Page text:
That is the same kind of determination, one suspects, that fired Tyrone Guthrie and Brian MacDonald when they each brought G&S to the Stratford stage. But as THE PIRATES OF PENZANCE that took to the Avon stage Friday under McSweeney’s direction proves, there’s many a step between determination and realization — and countless ways to get lost in the wilderness of recreation. To put it succinctly, McSweeney finds some new ideas for a modern take on Gilbert and Sullivan, but he fails utterly to separate wheat from chaff. Not only do his ideas tumble over each other in this too-often cluttered production, they also collide regularly with the very tradition he’s trying to overthrow.

In a production alternately engaging and infuriating, McSweeney and his creative team set out to lead an energetic cast on a merry chase without first establishing a through-line in the silly, delightful tale. It all starts from a backstage point of view — and while the transition to a traditional production is handled effectively, it creates expectations of some sort of future pay-off — but as this tale of a bunch of madcap pirates and their misadventures with a “modern” major general and his bevy of beautiful daughters unravels, it adds up to a promissory note returned at the end of the evening stamped “non-sufficient fun.” Worse, in a world constantly on the edge of crisis, the most topical and contemporary this production gets is a self-congratulatory history of the Stratford Festival that is simply too ingratiating by half.

From a casting point of view, there are hits and misses, with Kyle Blair turning in a strong, unfaltering performance as Frederic, the dutiful young man mistakenly apprenticed to the pirates of title by his befuddled nursemaid Ruth (Gabrielle Jones, starting strong until she’s forced to appear looking like an extra from and 20,000 Leagues Under the Sea). As Frederic’s love interest, Mabel, Amy Wallis is adequate but never gets the chance to shine.

Sean Arbuckle also starts strong as the Pirate King, too, serving a potent mix of a swash-buckling Errol Flynn and a swish Johnny Depp transplanted from the Caribbean, but sadly, by the time the second act begins, he’s drunk too deeply of it and loses his way. And while C. David Johnson’s Major-General Stanley might be “the very model of a modern major general,” his singing voice and his command of music and lyrics probably need some adjustment before that model goes into production. Happily, Steve Ross proves a commanding presence as the Sergeant of Police, but like so many in this cast, he’s undone by the costuming choices of Paul Tazewell and further tripped up by Marcos Santana’s choreography and Anna Louizos’s fussy set design. Finally, even the glorious music on which this operetta has endured gets a bit of a mash-up from musical director Franklin Brasz, whose efforts to add modern flourishes simply add to the muddle.

There are more than a few people involved in this modernization who should, methinks, be very grateful keelhauling is no longer in fashion.


Special to TorSun
01 JUNE 2012
R: 5/5

Pictured: Graham Abbey, Cara Ricketts

STRATFORD — As he prepares to assume the mantle of artistic director of the Stratford Shakespeare Festival — where he has already served as everything from actor and leading man to General Director — Antoni Cimolino seems to have recognized that one must walk before one runs. To that end, he’s abandoned distractions like rock music scores and time shifting, which marked his earlier flawed forays as a director of Shakespeare, and embraced notions like textual clarity and solid performance instead The result is a production of Shakespeare’s oft-overlooked CYMBELINE that, for fans of the classics, ranks as nothing less than a must-see production. CYMBELINE opened on the intimate stage of the Tom Patterson Theatre Thursday.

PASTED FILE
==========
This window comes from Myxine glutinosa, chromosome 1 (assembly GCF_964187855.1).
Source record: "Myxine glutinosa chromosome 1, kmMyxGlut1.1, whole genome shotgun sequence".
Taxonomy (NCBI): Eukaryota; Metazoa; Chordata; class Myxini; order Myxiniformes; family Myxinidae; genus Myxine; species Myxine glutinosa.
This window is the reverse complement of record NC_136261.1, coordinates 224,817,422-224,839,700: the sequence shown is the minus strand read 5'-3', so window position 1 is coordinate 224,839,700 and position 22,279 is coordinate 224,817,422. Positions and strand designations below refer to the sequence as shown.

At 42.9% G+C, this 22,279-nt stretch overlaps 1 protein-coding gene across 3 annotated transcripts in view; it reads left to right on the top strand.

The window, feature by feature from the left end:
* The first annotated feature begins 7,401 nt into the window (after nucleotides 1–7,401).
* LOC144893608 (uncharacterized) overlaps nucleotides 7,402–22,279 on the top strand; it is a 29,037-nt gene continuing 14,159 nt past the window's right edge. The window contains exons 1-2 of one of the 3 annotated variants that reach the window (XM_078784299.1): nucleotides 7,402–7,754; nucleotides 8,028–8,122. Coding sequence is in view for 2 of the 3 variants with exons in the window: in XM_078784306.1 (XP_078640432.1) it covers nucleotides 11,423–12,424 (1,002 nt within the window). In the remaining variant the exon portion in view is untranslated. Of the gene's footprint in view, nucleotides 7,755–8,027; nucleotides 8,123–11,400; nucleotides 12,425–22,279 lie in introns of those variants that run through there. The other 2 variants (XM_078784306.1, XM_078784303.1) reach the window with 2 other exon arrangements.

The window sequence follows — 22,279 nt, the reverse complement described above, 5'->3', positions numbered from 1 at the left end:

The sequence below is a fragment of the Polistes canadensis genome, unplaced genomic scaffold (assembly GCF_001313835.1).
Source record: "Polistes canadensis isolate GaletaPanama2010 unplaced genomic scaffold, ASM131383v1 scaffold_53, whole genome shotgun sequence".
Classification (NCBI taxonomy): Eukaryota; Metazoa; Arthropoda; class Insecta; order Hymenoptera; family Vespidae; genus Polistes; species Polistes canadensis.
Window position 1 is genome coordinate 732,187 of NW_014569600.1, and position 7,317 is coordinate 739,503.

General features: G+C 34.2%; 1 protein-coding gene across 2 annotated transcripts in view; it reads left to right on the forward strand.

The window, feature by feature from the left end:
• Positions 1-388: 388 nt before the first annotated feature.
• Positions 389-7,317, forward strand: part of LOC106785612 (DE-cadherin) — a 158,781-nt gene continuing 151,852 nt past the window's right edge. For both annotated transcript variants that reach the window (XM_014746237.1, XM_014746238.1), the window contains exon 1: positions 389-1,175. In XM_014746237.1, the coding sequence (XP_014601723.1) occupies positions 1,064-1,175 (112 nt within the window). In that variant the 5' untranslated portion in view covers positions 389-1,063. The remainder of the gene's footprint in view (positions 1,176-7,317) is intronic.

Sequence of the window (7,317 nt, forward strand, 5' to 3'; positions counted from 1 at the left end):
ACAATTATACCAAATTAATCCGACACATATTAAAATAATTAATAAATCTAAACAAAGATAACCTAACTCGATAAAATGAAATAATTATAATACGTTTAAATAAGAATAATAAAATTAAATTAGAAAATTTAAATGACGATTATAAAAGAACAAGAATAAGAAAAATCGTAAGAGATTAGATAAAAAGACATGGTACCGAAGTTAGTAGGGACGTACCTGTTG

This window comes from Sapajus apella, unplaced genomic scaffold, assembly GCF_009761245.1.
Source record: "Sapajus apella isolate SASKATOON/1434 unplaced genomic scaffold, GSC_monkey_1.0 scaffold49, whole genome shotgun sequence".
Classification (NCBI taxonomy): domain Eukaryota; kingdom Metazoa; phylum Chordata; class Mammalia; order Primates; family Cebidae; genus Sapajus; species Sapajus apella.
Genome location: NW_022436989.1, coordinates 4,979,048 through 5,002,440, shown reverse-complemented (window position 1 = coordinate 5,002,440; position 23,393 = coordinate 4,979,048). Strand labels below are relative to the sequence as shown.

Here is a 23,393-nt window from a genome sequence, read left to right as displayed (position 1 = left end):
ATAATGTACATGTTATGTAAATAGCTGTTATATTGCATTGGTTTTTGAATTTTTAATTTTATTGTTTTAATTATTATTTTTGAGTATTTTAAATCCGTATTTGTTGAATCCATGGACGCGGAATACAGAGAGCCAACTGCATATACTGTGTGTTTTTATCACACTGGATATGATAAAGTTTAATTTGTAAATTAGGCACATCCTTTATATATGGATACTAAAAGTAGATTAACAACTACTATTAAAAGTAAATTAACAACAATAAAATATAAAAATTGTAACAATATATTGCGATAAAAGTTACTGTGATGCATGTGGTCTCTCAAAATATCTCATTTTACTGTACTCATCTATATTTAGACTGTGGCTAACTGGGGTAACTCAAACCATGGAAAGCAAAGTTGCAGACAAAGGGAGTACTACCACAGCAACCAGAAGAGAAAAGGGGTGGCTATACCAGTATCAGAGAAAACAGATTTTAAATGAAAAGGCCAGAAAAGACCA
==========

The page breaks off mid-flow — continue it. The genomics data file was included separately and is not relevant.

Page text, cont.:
Featuring a labyrinthian plot that all but defies description, the work is set in the court of Cymbeline (Geraint Wyn Davies), King of the Britons, in the time of the Roman occupation — a court filled with intrigue and strife. While his new queen (Yanna McIntosh) plots against her lord and master in an attempt to place her own son, the thuggish Cloten (Mike Shara), on the throne, Cymbeline himself is in a rage because of the romance that has sprung up between his beloved daughter Innogen (Cara Ricketts) and Posthumus (Graham Abbey, reclaiming the spotlight on these stages), an orphan raised in the court of the king.

But when Cymbeline, determined to force his daughter into the arms of his conniving stepson, exiles Posthumous in a fit of pique, the king inadvertently sets in motion a plot that comes close to bringing his entire world tumbling down around him. Posthumous ends up in Italy where he meets the ignoble Iachimo (Tom McCamus) who succeeds in casting doubt on Innogen’s fidelity and driving a fatal wedge between the two lovers. As if all of that is not enough to set your head to spinning, Shakespeare throws in a sub-plot involving a long-exiled nobleman (John Vickery) and Cymbeline’s kidnapped sons (E.B. Smith and Ian Lake), long presumed dead, for good measure.

This is, it must be said, a hugely impressive ensemble, its numbers swelled by the likes of Peter Hutt, Nigel Bennett, Ian Clark, Andrew Gillies, Brian Tree and a host of others — and from the very top of the show, Cimolino makes the most of its talents, shaping performances that showcase the best of each actor’s individual skills, while still serving the complex demands of text and story. This is a CYMBELINE that will keep you constantly engaged and often delighted, even as it wracks up more happy endings than a whole book of fairytales.

And while he makes the most of his technical team — sets by Scott Penner, costumes by Carolyn M. Smith, lighting by Robert Thomson and music by Steven Page — Cimolino keeps the focus on his superb cast, never allowing them to be overshadowed by directorial or technical flourishes. Rather than trying to impress by entirely reinventing the work, he incorporates the best of previous productions and adds his own ideas to make this production thoroughly and completely his own. And it pays off in spades. Wyn Davies, Ricketts, Abbey, McIntosh, Shara, McCamus — they all give performances that are utterly fearless and little short of thrilling, supported at every turn by a strong supporting cast, each of whom seems to not only know his stuff, but his place within the production as well.

As he prepares to assume artistic control of his beloved Festival, Cimolino has proved that while he is prepared to let fine actors talk the talk, he has finally learned, at least from a directorial point of view, to walk the walk.